Currently, I’m in a period of pre-transition. I’ve set my goals, am working towards them, and am pretty confident in my ability to reach them. I’m also confident that once I’ve achieved said goals, I’ll be more 1) fulfilled and 2) happier. It’s a lovely little formula in which I place x and y, and out comes perfection.
Except when it doesn’t.
In fact, I follow the “rules” I set for my formula day in and day out. I make lists and check items off of them. I know that the items carry a weight in my life and that they are leading me where I want to go, but yet, it lacks something.
I used to think that the best way to let out emotions was to let off steam. When I was angry or frustrated, I would head to the gym and start lashing it out on the treadmill. I got so worked up sometimes, I wanted to fight, to hit something or someone. Not surprisingly, all I ended up doing was screaming my vocal chords out into my pillow. Not only was I still itching with rage, but I spoke in strained whispers for a full 48 hours afterward. It was ineffective and painful.
My dance teacher used to tell us that frustration is the worse emotion you can harbor because it encompasses anger, sadness, and disappointment all in one. I think it’s because when you’re frustrated you’re either unhappy with something that you can’t change or dissatisfied with yourself.
I think it’s funny because that second one happens to be the one thing we have control over: ourselves.
There’s a gap between the way I represent myself and how I really am. I like to show others that I am happier or cooler or more secure that I actually am. Case in point, above in the fourth paragraph of this article I unconsciously used the past tense to talk about a pointless activity I do (running on the tread mill, trying to work off emotional frustration with my life) when the truth is that I did the deed this very day. Talk about a different representation of the past tense. I still get caught up in old ways of thinking. Just because I can write an article doesn’t mean I possess all the wisdom of the Buddha.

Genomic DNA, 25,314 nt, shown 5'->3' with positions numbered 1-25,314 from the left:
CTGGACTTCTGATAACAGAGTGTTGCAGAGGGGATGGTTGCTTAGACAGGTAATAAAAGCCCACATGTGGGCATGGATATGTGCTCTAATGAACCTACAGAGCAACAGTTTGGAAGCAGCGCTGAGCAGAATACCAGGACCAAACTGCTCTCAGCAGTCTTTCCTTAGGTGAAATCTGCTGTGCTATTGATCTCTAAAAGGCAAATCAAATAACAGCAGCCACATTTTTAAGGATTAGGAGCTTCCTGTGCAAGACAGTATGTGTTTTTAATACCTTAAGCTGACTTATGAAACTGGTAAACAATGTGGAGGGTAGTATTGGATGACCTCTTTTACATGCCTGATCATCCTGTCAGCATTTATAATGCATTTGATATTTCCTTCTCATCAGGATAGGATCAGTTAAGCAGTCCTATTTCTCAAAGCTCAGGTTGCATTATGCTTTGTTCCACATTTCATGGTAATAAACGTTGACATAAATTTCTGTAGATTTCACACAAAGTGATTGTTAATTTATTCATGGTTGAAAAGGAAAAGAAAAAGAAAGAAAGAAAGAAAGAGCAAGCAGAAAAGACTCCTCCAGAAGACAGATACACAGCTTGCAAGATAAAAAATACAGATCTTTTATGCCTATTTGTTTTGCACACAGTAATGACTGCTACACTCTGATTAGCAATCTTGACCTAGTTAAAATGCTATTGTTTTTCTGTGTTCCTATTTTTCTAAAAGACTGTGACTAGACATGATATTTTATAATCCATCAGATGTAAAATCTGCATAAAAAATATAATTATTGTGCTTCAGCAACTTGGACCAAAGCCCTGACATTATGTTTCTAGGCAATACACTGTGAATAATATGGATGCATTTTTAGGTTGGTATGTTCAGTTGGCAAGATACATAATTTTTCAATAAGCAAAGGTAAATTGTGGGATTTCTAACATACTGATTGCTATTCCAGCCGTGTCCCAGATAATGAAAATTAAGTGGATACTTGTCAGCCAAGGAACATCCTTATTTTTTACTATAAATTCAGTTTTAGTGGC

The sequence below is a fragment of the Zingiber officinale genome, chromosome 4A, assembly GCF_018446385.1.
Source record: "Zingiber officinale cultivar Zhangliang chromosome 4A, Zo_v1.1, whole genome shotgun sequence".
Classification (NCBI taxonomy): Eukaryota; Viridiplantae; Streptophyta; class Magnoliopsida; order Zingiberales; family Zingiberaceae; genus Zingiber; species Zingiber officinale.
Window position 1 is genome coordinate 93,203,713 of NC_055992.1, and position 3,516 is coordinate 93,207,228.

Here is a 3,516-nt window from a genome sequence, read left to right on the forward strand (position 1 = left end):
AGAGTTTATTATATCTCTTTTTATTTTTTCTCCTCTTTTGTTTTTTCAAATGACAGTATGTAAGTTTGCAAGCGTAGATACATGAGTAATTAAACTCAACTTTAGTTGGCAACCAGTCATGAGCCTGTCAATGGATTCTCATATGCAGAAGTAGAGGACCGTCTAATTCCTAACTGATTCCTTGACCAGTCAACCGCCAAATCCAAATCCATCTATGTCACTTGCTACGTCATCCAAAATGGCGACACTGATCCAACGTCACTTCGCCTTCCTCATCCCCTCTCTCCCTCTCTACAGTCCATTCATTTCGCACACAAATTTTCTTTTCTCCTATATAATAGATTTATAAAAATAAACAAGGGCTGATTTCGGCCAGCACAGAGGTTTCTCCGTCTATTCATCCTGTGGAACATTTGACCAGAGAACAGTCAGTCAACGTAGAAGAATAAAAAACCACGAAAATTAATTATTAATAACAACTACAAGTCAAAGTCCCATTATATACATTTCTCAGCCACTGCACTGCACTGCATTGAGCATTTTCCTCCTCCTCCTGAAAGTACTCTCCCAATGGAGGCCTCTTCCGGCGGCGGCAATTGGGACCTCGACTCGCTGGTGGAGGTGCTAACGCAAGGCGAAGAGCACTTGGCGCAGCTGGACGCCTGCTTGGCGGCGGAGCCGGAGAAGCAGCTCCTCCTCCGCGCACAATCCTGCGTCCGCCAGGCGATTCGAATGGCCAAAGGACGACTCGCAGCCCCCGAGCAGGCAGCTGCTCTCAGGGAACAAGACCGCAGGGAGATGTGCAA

Sometimes we blame our unhappiness on other people, places, and situations (if only so-and-so or such-and-such was more like blank). Why do we do this? Well, it probably has to do with the fact that we believe outside forces dictate our happiness.
But they don’t. We do.
You have the power to make changes in your life that will give you a sense of purpose and place in the world. This can make you happy. It may not be the rush of first love or the swell you get when you’re setting out for an exciting vacation. It will be a different kind of happiness and it will waver back and forth. You will ebb and flow. It’s important that you recognize this as your ebb and flow, belonging entirely to you and independent of the people and things in your life.
We can’t always control how we feel because sometimes our neurons have a mind of their own. But we can make choices, with or without telling anyone in our lives. Often, the biggest setback to us making a great change or the decision to go for the dream is just a little thought.